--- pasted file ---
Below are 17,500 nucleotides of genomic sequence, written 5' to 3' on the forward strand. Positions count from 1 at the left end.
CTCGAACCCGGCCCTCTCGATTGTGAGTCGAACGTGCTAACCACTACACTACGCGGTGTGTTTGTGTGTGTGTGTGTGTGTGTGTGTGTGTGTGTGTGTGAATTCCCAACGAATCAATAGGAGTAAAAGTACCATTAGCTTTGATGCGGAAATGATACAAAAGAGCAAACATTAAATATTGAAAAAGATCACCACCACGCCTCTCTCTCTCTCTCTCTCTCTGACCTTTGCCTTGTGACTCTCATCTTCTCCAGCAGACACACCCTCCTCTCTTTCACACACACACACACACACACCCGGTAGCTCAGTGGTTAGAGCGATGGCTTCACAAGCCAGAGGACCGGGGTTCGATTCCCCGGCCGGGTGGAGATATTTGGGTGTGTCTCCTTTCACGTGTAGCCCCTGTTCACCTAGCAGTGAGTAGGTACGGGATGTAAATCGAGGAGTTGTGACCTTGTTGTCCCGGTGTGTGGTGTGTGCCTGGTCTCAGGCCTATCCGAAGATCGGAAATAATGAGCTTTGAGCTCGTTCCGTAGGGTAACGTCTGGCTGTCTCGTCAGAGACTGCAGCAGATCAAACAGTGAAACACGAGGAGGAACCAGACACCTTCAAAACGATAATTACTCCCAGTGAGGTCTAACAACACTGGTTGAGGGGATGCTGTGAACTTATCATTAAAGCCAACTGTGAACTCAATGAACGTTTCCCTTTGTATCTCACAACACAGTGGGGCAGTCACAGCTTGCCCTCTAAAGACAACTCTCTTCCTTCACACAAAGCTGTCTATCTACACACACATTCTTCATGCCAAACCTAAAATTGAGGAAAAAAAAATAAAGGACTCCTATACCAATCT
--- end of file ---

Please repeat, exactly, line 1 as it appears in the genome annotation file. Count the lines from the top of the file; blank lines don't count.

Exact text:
Below are 17,500 nucleotides of genomic sequence, written 5' to 3' on the forward strand. Positions count from 1 at the left end.